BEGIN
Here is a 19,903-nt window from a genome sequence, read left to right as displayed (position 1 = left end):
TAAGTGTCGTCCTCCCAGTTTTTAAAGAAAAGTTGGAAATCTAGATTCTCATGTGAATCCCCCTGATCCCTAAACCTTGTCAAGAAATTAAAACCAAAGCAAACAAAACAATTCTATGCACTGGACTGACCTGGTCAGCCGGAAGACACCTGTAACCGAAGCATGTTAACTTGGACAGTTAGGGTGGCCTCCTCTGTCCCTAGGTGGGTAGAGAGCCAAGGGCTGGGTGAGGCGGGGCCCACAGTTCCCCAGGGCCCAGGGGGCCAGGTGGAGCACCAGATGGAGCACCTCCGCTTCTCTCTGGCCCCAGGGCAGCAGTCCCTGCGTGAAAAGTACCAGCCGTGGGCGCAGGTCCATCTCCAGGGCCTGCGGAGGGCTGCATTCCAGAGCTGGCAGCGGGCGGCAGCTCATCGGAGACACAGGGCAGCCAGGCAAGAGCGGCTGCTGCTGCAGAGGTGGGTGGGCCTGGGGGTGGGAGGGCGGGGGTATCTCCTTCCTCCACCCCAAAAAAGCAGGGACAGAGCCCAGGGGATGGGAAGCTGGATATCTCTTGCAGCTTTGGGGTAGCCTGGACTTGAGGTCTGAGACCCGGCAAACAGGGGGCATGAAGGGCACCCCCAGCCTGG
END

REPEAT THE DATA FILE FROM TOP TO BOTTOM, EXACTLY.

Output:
Here is a 19,903-nt window from a genome sequence, read left to right as displayed (position 1 = left end):
TAAGTGTCGTCCTCCCAGTTTTTAAAGAAAAGTTGGAAATCTAGATTCTCATGTGAATCCCCCTGATCCCTAAACCTTGTCAAGAAATTAAAACCAAAGCAAACAAAACAATTCTATGCACTGGACTGACCTGGTCAGCCGGAAGACACCTGTAACCGAAGCATGTTAACTTGGACAGTTAGGGTGGCCTCCTCTGTCCCTAGGTGGGTAGAGAGCCAAGGGCTGGGTGAGGCGGGGCCCACAGTTCCCCAGGGCCCAGGGGGCCAGGTGGAGCACCAGATGGAGCACCTCCGCTTCTCTCTGGCCCCAGGGCAGCAGTCCCTGCGTGAAAAGTACCAGCCGTGGGCGCAGGTCCATCTCCAGGGCCTGCGGAGGGCTGCATTCCAGAGCTGGCAGCGGGCGGCAGCTCATCGGAGACACAGGGCAGCCAGGCAAGAGCGGCTGCTGCTGCAGAGGTGGGTGGGCCTGGGGGTGGGAGGGCGGGGGTATCTCCTTCCTCCACCCCAAAAAAGCAGGGACAGAGCCCAGGGGATGGGAAGCTGGATATCTCTTGCAGCTTTGGGGTAGCCTGGACTTGAGGTCTGAGACCCGGCAAACAGGGGGCATGAAGGGCACCCCCAGCCTGG